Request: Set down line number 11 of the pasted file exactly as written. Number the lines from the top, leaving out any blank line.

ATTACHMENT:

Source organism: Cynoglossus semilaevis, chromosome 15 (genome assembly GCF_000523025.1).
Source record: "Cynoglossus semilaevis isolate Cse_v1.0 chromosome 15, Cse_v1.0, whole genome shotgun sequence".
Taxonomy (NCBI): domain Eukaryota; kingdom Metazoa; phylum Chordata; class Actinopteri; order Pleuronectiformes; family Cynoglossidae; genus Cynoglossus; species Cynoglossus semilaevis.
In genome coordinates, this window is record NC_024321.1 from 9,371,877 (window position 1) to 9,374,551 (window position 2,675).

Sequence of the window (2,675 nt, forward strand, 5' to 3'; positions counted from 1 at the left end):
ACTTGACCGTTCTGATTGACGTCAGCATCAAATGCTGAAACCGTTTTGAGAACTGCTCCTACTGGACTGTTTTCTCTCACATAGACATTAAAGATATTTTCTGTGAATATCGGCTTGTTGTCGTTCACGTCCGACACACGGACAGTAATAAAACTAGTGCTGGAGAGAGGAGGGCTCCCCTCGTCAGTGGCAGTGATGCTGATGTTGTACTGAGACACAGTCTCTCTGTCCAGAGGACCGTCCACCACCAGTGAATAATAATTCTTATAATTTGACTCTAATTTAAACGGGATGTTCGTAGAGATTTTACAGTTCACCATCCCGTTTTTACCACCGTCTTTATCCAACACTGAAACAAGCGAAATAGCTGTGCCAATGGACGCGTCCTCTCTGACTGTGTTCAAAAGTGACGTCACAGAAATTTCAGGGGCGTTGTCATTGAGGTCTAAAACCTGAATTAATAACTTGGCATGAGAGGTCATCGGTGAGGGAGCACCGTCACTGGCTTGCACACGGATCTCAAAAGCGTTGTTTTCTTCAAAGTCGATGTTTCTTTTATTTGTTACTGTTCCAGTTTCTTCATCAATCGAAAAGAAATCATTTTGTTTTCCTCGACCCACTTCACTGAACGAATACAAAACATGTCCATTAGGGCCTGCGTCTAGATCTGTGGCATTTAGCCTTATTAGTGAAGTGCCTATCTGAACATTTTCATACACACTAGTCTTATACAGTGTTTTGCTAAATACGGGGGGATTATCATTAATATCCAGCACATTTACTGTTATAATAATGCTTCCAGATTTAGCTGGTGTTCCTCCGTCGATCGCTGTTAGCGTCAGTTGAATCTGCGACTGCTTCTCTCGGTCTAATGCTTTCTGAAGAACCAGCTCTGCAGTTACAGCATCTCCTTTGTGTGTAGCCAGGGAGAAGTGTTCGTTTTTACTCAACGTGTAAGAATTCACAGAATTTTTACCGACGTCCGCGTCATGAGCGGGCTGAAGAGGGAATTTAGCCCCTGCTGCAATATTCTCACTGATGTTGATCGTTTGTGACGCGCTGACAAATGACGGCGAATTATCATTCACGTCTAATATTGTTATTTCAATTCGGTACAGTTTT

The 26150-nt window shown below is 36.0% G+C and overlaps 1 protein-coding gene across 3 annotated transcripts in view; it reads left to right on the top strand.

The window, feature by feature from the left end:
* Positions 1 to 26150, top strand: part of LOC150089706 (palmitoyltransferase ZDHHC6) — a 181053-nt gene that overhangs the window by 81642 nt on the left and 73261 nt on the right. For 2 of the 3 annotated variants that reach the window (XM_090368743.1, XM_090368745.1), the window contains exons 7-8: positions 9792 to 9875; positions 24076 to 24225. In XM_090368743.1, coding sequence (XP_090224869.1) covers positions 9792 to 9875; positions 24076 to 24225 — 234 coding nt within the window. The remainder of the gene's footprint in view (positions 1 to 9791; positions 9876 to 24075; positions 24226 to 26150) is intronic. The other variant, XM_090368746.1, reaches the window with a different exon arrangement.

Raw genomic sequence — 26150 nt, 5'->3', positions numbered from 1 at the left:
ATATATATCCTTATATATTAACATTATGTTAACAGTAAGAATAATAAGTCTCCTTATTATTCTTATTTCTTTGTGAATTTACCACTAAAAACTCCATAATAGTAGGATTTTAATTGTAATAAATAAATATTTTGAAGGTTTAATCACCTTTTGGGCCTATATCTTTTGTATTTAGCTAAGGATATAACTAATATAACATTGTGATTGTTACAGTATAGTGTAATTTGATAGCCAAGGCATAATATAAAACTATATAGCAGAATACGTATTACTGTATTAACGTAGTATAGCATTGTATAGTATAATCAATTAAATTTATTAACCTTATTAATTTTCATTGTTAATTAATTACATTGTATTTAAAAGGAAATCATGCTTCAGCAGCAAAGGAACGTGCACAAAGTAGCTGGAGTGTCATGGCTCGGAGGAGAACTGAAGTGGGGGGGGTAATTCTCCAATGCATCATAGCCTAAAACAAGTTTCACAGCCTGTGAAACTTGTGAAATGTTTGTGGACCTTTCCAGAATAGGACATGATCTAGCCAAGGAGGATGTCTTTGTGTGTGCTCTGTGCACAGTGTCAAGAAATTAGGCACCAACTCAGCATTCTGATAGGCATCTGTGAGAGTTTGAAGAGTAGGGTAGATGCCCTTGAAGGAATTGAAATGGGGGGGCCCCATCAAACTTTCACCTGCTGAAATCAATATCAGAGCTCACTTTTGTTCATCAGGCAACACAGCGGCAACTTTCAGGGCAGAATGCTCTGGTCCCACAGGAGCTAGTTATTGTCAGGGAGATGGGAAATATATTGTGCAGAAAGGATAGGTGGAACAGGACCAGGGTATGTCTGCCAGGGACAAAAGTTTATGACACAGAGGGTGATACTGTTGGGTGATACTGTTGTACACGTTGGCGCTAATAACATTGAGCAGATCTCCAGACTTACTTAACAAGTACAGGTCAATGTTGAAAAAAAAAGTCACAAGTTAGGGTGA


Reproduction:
ATATATATCCTTATATATTAACATTATGTTAACAGTAAGAATAATAAGTCTCCTTATTATTCTTATTTCTTTGTGAATTTACCACTAAAAACTCCATAATAGTAGGATTTTAATTGTAATAAATAAATATTTTGAAGGTTTAATCACCTTTTGGGCCTATATCTTTTGTATTTAGCTAAGGATATAACTAATATAACATTGTGATTGTTACAGTATAGTGTAATTTGATAGCCAAGGCATAATATAAAACTATATAGCAGAATACGTATTACTGTATTAACGTAGTATAGCATTGTATAGTATAATCAATTAAATTTATTAACCTTATTAATTTTCATTGTTAATTAATTACATTGTATTTAAAAGGAAATCATGCTTCAGCAGCAAAGGAACGTGCACAAAGTAGCTGGAGTGTCATGGCTCGGAGGAGAACTGAAGTGGGGGGGGTAATTCTCCAATGCATCATAGCCTAAAACAAGTTTCACAGCCTGTGAAACTTGTGAAATGTTTGTGGACCTTTCCAGAATAGGACATGATCTAGCCAAGGAGGATGTCTTTGTGTGTGCTCTGTGCACAGTGTCAAGAAATTAGGCACCAACTCAGCATTCTGATAGGCATCTGTGAGAGTTTGAAGAGTAGGGTAGATGCCCTTGAAGGAATTGAAATGGGGGGGCCCCATCAAACTTTCACCTGCTGAAATCAATATCAGAGCTCACTTTTGTTCATCAGGCAACACAGCGGCAACTTTCAGGGCAGAATGCTCTGGTCCCACAGGAGCTAGTTATTGTCAGGGAGATGGGAAATATATTGTGCAGAAAGGATAGGTGGAACAGGACCAGGGTATGTCTGCCAGGGACAAAAGTTTATGACACAGAGGGTGATACTGTTGGGTGATACTGTTGTACACGTTGGCGCTAATAACATTGAGCAGATCTCCAGACTTACTTAACAAGTACAGGTCAATGTTGAAAAAAAAAGTCACAAGTTAGGGTGA